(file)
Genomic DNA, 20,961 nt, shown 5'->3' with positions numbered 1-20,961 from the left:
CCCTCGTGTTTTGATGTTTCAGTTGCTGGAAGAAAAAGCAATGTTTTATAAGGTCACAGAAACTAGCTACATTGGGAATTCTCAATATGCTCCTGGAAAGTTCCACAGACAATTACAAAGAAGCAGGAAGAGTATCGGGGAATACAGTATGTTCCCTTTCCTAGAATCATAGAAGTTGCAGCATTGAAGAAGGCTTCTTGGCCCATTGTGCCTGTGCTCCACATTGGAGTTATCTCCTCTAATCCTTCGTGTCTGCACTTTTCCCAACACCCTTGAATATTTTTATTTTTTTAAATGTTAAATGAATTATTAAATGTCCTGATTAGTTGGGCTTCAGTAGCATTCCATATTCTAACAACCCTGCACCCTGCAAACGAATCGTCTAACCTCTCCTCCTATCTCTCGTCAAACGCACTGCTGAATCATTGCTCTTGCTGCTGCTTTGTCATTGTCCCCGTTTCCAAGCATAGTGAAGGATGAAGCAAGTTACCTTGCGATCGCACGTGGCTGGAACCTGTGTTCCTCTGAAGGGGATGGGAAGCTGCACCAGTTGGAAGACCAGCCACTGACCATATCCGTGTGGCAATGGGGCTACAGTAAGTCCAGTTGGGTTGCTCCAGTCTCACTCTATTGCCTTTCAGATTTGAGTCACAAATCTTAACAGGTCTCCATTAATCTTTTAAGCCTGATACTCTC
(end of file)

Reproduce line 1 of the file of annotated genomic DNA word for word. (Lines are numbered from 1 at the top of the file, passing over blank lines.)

Genomic DNA, 20,961 nt, shown 5'->3' with positions numbered 1-20,961 from the left: